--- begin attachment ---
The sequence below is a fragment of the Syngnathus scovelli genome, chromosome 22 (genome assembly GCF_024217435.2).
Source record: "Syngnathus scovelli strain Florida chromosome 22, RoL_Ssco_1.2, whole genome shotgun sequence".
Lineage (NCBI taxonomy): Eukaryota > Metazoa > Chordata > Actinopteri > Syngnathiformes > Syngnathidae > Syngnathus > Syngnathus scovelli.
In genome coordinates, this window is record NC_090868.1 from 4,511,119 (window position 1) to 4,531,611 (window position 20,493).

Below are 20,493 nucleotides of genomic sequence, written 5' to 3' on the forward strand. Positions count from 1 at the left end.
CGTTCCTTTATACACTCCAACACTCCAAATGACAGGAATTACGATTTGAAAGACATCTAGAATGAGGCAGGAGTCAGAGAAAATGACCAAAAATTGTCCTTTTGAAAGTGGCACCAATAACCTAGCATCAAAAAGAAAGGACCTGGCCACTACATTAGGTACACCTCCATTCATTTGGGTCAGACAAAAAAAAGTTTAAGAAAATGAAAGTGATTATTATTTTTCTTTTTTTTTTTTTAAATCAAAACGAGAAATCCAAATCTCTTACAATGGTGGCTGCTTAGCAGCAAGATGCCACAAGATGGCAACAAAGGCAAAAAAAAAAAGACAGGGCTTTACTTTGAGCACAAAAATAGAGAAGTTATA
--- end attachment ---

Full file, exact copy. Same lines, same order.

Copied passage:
The sequence below is a fragment of the Syngnathus scovelli genome, chromosome 22 (genome assembly GCF_024217435.2).
Source record: "Syngnathus scovelli strain Florida chromosome 22, RoL_Ssco_1.2, whole genome shotgun sequence".
Lineage (NCBI taxonomy): Eukaryota > Metazoa > Chordata > Actinopteri > Syngnathiformes > Syngnathidae > Syngnathus > Syngnathus scovelli.
In genome coordinates, this window is record NC_090868.1 from 4,511,119 (window position 1) to 4,531,611 (window position 20,493).

Below are 20,493 nucleotides of genomic sequence, written 5' to 3' on the forward strand. Positions count from 1 at the left end.
CGTTCCTTTATACACTCCAACACTCCAAATGACAGGAATTACGATTTGAAAGACATCTAGAATGAGGCAGGAGTCAGAGAAAATGACCAAAAATTGTCCTTTTGAAAGTGGCACCAATAACCTAGCATCAAAAAGAAAGGACCTGGCCACTACATTAGGTACACCTCCATTCATTTGGGTCAGACAAAAAAAAGTTTAAGAAAATGAAAGTGATTATTATTTTTCTTTTTTTTTTTTTAAATCAAAACGAGAAATCCAAATCTCTTACAATGGTGGCTGCTTAGCAGCAAGATGCCACAAGATGGCAACAAAGGCAAAAAAAAAAAGACAGGGCTTTACTTTGAGCACAAAAATAGAGAAGTTATA